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It’s Good to Have a Hungry Team, When Feeding Off Taxpayer’s Money

By Bill Britt
Alabama Political Reporter

MONTGOMERY—Of the over $16 million the State has spent on advertising and professional services so far this fiscal year, it has paid almost $3 Million to the Birmingham based public relations firm, Big Communications.

Last year, Big Communications received around $7 million for various projects it managed for the State, and business is looking good.

According to its website, Big Communications is “…a hungry team of creative communicators who dream up, create, research, plan and execute ideas that inspire people, challenge perceptions and actively change hearts and minds for the brands we serve.”

The State brands they serve are the Department of Commerce, Department of Transportation, Alabama Construction Institute, AIDTI and the Department of Conservation and Natural Resources.

The funds that come from the Department of Conservation and Natural Resources are technically money provided by oil giant BP, however, the rest is taxpayer dollars and fee-based State funds.

The Department of Commerce also uses Big Communications for various projects including its yearly air show junkets. So far this year, the department has paid the PR group almost $400,000 in State taxpayer dollars.

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So intricate are the relations between Big and Commerce, that if a reporter calls the office of Commerce’s Secretary Greg Canfield to inquire about a public matter, they are referred to Big Communication. According to Canfield’s office, all requests for State documents held by the Department of Commerce must be vetted by the staff of Big Communications.

This is a same PR firm that represents the Big Payday and Title Lenders in the State.

Last year, this publication reported on the nexus of the Paris Air Show, big money, State contracts, and predatory lending.

Another State client is the Alabama Construction Recruitment Institute, (ACRI), a quasi-private-government partnership has spent $765,377.11, with Big Communication so far this year, and over a million in past years.

According to ACRI Executive Director Jason Phelps, the agency has two goals, “One is recruiting people with messaging that gets them to consider a career in construction and then there’s also Image Enhancement via those commercials.”

The website for ACRI, look much like a glamorized version of the construction worker with youthful, pretty women and masculine men. Phelps says some models were used, but that there are also real construction employees featured on the site. “We try to portray our trade’s workers in this State as heroes, community builders,” said Phelps, “Then we also want to let folks know about the great wages they could have and all the opportunities available in the commercial construction industry.”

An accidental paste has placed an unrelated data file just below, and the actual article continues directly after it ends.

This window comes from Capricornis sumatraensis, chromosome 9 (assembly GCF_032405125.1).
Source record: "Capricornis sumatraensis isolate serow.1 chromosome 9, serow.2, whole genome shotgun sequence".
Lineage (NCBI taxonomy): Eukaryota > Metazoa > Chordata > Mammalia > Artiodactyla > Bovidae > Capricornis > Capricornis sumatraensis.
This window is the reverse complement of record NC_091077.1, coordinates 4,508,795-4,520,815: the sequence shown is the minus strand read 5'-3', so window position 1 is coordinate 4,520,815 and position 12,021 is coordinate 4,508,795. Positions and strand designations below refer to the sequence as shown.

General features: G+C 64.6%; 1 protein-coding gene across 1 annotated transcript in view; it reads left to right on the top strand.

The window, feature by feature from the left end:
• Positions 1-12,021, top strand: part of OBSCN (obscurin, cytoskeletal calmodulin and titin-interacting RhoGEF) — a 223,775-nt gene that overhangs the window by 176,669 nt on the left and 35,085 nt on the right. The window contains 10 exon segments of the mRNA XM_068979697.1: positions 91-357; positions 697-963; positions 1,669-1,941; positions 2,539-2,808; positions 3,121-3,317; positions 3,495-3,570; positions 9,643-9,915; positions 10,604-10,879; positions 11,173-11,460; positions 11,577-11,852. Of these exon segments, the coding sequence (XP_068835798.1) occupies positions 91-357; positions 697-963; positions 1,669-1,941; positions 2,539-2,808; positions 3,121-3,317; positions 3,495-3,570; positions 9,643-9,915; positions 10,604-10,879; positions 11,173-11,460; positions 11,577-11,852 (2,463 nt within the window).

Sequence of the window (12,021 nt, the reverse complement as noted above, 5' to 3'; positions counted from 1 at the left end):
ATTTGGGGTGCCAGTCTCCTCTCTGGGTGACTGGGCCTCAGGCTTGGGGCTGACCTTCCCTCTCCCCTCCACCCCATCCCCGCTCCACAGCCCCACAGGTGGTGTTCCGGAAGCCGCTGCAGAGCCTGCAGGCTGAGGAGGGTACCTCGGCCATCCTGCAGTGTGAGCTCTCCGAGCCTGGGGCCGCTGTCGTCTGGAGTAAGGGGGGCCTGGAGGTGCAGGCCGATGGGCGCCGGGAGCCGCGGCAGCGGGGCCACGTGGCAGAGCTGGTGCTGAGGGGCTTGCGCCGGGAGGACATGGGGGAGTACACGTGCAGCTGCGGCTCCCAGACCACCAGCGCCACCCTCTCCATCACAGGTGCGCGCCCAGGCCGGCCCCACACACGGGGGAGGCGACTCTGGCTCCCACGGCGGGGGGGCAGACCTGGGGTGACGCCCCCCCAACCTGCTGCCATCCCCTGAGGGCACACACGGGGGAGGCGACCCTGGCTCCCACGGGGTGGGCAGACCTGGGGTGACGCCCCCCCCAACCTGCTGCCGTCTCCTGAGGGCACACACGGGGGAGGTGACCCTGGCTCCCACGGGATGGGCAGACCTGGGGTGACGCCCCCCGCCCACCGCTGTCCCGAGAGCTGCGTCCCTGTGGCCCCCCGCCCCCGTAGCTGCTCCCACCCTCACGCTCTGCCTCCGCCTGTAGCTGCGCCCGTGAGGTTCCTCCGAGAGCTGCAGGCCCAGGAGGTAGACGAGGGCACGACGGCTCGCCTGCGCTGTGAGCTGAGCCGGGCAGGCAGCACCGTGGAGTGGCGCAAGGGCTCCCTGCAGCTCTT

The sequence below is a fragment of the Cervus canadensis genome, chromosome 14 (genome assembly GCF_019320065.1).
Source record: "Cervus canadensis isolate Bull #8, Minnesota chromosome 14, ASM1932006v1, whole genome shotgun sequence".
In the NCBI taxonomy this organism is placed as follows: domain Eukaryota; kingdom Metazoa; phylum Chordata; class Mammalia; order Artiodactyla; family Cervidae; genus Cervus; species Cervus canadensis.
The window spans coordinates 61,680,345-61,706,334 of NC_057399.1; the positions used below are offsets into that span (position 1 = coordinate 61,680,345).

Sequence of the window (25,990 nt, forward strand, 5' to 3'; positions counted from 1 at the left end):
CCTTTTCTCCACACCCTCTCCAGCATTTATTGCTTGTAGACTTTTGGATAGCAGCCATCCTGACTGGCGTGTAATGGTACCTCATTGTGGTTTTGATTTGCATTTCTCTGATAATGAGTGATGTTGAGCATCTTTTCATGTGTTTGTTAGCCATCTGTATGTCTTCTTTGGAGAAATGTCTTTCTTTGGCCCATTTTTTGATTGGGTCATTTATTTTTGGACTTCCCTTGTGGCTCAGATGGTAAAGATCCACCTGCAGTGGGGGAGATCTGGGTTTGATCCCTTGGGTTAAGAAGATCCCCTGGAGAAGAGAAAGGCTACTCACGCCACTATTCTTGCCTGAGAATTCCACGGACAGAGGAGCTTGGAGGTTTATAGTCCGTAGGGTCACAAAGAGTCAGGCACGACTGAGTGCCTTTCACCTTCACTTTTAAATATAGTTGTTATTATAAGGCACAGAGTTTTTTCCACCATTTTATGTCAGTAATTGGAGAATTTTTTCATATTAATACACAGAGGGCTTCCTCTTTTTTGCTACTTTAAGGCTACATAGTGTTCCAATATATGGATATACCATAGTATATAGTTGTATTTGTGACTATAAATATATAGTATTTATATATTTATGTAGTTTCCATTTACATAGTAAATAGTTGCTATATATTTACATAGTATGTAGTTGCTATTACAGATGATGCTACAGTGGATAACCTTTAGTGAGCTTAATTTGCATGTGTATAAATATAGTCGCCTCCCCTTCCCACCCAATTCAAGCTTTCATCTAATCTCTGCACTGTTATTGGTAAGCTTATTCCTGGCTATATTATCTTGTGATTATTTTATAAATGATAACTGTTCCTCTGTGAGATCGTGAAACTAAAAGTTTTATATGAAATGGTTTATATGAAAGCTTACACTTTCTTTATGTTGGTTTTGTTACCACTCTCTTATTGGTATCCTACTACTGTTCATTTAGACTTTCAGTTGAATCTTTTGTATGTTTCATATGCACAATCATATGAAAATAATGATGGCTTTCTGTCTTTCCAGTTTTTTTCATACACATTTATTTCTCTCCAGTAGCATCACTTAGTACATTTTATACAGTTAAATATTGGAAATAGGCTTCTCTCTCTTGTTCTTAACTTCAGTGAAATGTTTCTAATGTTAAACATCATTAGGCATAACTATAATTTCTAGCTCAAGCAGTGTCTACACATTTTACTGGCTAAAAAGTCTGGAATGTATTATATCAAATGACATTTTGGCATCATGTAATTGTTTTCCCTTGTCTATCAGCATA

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Phelps says that the mass media campaign is the only one of its kind in the country. “We’re the only state in the Nation that has really tackled this issue by going the mass media route….be flashy, be up-to-date and be where people are watching TV,” Phelps, explained.

ACRI was established in 2009, by an Act sponsored by Senator Wendell Mitchell and Senator Del Marsh. It is funded through a fee levied on employers based on wages paid to skilled construction workers on commercial and industrial jobs across the State. Then Gov. Bob Riley, incorporated ACRI as a non-profit according to the Secretary of State. Most notably, Big Communications created the “Go Build Alabama” advertising campaign for ACRI, featuring Dirty Jobs star, Mike Rowe.

The annual revenue raised for ACRI is around $1.5 million according to Phelps. The agency has a total of three employees.

The Alabama Industrial Development Training Institute, (AIDTI), is also a client of Bis spenting $85,576.00 with the firm to date. AIDTI since its founding was a part of the two-year college system, but in 2013 the Legislature placed it under the Department of Commerce.

AIDTI pays out millions of taxpayer dollars under so-called business incentive programs, under the guise of “employee training,” has a separate financial reporting system than other agencies. This year alone AIDTI has given $5 million to Austal for “employee training.” Austal USA is the American branch of the Australian Shipbuilders, which has a shipyard in Mobile.

The Department of Transportation is another State agency that relies upon Big for its communication projects.

According to Tony Harris, a spokesperson for the Department of Transportation, Big Communications has worked with the department since around 2010. In this fiscal year, the DOT has paid over $130,000 to the firm for a public information campaign associated with the replacement of bridges on the I-20/I-459,exchange, in Birmingham.

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According to Harris, “The project and all the public information needs associated with it, has defeated our ability to handle it internally.” Harris says that the DOT has a fully developed website—that has not yet been launched— and a full array of informational support and material that has been developed by Big. However, the construction project has crawled along, slowing the project almost to a halt.

“We’re all dressed up and have nowhere to go… just waiting now for the construction to catch up with it,” said Harris.

As the State approaches the end of this fiscal year, it would be hard to imagine that the “hungry team” at Big Communications is not really full. But, when tax payer dollars are being used, for many, a ravenous appetite.

Bill Britt is editor-in-chief at the Alabama Political Reporter and host of The Voice of Alabama Politics. You can email him at [email protected] or follow him on Twitter.

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